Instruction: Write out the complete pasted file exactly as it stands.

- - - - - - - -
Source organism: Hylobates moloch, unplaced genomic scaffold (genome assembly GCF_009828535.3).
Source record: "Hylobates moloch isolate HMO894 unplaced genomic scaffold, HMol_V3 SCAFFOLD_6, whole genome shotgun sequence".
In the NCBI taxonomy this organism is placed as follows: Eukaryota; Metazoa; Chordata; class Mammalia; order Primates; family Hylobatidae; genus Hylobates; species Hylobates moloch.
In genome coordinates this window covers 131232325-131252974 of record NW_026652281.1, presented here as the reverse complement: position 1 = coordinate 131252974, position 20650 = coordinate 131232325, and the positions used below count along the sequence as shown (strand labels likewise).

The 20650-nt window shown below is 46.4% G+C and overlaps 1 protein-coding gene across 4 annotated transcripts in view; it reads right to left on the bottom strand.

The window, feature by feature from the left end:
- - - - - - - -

Source organism: Hylobates moloch, unplaced genomic scaffold (genome assembly GCF_009828535.3).
Source record: "Hylobates moloch isolate HMO894 unplaced genomic scaffold, HMol_V3 SCAFFOLD_6, whole genome shotgun sequence".
In the NCBI taxonomy this organism is placed as follows: Eukaryota; Metazoa; Chordata; class Mammalia; order Primates; family Hylobatidae; genus Hylobates; species Hylobates moloch.
In genome coordinates this window covers 131232325-131252974 of record NW_026652281.1, presented here as the reverse complement: position 1 = coordinate 131252974, position 20650 = coordinate 131232325, and the positions used below count along the sequence as shown (strand labels likewise).

The 20650-nt window shown below is 46.4% G+C and overlaps 1 protein-coding gene across 4 annotated transcripts in view; it reads right to left on the bottom strand.

The window, feature by feature from the left end: